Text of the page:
I should be thankful that what I have is acid reflux since the other maladies that cause chest pains are really scary. I was kind of hoping, when I found out a month ago that I was neither in cardiac arrest nor suffering from a blood clot in my lungs, that the chest pains would disappear, that it was all in my head. But it wasn’t.
“Are you having a heart attack?” An opponent asked me after a tennis match last week. I was pressing on my sternum, rubbing the spot where it hurt. I was still waking up in the middle of the night with this gnawing burn. And there was the issue of my voice, which I lost herding 8 year-olds last December. Since then, it has slowly dwindled down to a croaky squeak. I can’t even sing along with Madonna, who has zero range.
“Why don’t you just stop talking?” Tess said when I complained. Has she met me?
Of course, I got back on the internet and read all sorts of horror stories about hoarse throats left untreated. So I went to the ENT.
“You have a node on your vocal chords,” he said after taking his little camera out of my nose. (Most unpleasant!) “And you have acid reflux.”
“How do you know?”
“Your vocal chords are scorched from the acid.”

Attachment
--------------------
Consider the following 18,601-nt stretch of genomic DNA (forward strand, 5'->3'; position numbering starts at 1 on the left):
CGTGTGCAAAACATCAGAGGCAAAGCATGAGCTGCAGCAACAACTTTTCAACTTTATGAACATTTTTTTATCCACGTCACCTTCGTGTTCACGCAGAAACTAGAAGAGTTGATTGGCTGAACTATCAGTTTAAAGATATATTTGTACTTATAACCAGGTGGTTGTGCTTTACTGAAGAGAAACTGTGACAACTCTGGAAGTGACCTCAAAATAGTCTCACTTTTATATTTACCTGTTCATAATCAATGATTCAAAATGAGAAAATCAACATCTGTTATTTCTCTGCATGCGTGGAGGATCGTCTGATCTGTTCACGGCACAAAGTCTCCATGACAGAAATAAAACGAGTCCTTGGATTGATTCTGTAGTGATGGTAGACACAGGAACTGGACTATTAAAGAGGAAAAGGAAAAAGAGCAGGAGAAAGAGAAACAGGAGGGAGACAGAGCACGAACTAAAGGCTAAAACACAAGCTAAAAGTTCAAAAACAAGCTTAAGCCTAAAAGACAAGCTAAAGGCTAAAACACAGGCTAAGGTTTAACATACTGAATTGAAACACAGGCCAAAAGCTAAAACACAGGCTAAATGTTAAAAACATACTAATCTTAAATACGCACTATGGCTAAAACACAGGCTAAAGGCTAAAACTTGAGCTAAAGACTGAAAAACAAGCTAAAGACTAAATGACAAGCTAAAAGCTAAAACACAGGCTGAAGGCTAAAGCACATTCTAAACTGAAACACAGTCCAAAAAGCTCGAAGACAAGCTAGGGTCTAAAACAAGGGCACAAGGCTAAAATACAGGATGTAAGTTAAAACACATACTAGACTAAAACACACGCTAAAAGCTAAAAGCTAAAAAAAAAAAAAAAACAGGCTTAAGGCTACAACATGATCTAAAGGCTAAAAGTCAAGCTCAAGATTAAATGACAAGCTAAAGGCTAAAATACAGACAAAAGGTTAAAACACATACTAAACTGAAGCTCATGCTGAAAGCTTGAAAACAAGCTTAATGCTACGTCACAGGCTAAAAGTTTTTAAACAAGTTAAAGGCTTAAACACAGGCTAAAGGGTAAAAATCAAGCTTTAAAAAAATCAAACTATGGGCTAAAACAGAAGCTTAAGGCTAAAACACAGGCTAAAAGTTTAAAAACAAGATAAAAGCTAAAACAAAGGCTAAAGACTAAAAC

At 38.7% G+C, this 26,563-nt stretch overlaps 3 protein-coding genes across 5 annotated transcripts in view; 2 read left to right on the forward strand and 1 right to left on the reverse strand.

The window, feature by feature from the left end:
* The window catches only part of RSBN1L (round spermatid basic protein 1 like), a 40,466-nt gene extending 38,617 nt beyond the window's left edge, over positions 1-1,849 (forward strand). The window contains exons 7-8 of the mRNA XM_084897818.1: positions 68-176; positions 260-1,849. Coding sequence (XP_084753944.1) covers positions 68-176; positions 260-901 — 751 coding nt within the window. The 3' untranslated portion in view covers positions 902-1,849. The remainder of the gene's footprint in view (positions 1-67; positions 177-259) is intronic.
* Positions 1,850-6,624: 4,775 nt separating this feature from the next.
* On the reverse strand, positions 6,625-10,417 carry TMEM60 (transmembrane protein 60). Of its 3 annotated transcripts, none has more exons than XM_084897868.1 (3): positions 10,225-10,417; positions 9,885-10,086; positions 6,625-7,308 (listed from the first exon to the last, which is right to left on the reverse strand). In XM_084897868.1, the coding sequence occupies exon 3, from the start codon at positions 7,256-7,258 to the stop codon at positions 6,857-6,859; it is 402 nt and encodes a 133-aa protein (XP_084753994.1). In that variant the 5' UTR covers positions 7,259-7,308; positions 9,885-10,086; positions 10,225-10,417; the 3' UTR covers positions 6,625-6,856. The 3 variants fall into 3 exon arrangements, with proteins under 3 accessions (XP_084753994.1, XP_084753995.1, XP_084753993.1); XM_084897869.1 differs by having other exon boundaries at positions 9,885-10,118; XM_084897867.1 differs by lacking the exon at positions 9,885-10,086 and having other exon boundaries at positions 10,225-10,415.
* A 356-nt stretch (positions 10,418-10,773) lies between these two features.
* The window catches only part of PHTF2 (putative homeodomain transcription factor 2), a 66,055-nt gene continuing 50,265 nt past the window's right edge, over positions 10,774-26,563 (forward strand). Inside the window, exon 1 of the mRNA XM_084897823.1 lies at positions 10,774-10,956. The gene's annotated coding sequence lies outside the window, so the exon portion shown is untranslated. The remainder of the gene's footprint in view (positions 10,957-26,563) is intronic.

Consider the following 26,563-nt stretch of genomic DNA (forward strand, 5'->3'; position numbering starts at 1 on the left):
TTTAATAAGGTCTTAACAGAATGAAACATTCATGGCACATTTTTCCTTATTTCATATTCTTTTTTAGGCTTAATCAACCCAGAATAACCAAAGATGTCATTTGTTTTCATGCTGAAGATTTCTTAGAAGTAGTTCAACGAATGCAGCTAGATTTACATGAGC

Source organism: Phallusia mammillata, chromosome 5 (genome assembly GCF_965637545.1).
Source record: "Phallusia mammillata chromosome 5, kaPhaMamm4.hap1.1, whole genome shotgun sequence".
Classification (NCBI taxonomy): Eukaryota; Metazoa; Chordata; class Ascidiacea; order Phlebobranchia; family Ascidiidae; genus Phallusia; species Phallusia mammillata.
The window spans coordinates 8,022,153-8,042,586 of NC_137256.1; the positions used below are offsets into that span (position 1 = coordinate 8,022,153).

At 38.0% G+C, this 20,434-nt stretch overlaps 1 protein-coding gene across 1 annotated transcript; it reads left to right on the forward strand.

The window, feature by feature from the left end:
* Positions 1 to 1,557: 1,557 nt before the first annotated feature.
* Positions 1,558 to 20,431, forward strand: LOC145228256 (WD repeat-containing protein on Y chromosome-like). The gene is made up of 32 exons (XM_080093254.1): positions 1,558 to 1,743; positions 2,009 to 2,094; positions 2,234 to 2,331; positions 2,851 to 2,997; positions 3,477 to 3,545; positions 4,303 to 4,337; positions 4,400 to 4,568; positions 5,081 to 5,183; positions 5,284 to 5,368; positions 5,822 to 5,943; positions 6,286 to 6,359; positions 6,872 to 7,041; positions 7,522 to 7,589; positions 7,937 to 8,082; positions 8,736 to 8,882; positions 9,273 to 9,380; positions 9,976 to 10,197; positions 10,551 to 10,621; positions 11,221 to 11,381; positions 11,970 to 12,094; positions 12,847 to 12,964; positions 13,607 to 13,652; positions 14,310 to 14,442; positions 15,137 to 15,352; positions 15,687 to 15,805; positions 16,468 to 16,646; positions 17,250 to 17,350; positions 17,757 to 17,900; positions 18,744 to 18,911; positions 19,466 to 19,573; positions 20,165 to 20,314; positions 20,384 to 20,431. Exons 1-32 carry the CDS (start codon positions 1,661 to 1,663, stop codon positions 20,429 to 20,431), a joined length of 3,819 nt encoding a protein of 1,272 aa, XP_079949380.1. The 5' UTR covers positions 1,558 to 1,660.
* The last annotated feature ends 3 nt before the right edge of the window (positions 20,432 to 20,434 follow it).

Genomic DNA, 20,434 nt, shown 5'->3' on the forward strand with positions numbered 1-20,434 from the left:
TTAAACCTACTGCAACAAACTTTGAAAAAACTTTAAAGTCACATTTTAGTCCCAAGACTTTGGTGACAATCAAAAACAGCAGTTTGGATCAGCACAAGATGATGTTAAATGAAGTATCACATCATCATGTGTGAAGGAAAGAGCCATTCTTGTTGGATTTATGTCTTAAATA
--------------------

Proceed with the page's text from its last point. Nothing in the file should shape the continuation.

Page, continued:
“How do I get rid of it?”
“You a big coffee drinker?”
“Oh my God.”
“You can have green tea.”
I slumped in his vinyl mechanical chair. “I go to bed dreaming about my cup of coffee,” I said.
“It will only be hard for the first three weeks.”
He also prescribed speech therapy for the node. “You’ll have to relearn how to speak.”
“It’s too much. I can’t do all that.”
“You sound like Kermit. You have to do it.”
He handed me a blue Xerox of the things I have to give up: coffee, carbonated beverages, spicy food, fried food, tomatoes, citrus, alcohol – and yelling.
He took away all my favorites and I wasn’t allowed to scream.
Now I am at the end of day one. No coffee. Cold turkey.
I drank the green tea this morning. It was miserable.
“Maybe it’s okay if you have just one cup,” Ronan said when he saw the look on my face. He’s no fool.
But I don’t want to be on Prevacid forever. The chest pains hurt and I am sick of sounding like a frog.
In my tennis clinic, I felt like I was running in tar.
“I could never give up coffee,” a teammate said.
“It’s horrible,” I cried. “I’m trying to see the bright side of this. It could be worse.” A bunch of tears spilled out my eyes. “But it really is awful.” I started to panic: My body has relied on coffee since I was in 9th grade – will it even work without it? What will make my heart beat? How will I breathe?
I ate a handful of “sport” beans – jellybeans with B12, sugar and caffeine – that helped me level off.
Since then, I’ve had a strange kind of energy. I’m not tired – I’m strung out. I went on a cleaning binge, even tackling the paper pile. I can’t sit still. I’m on edge.
I really want to YELL! But “ribbet” is all that comes out.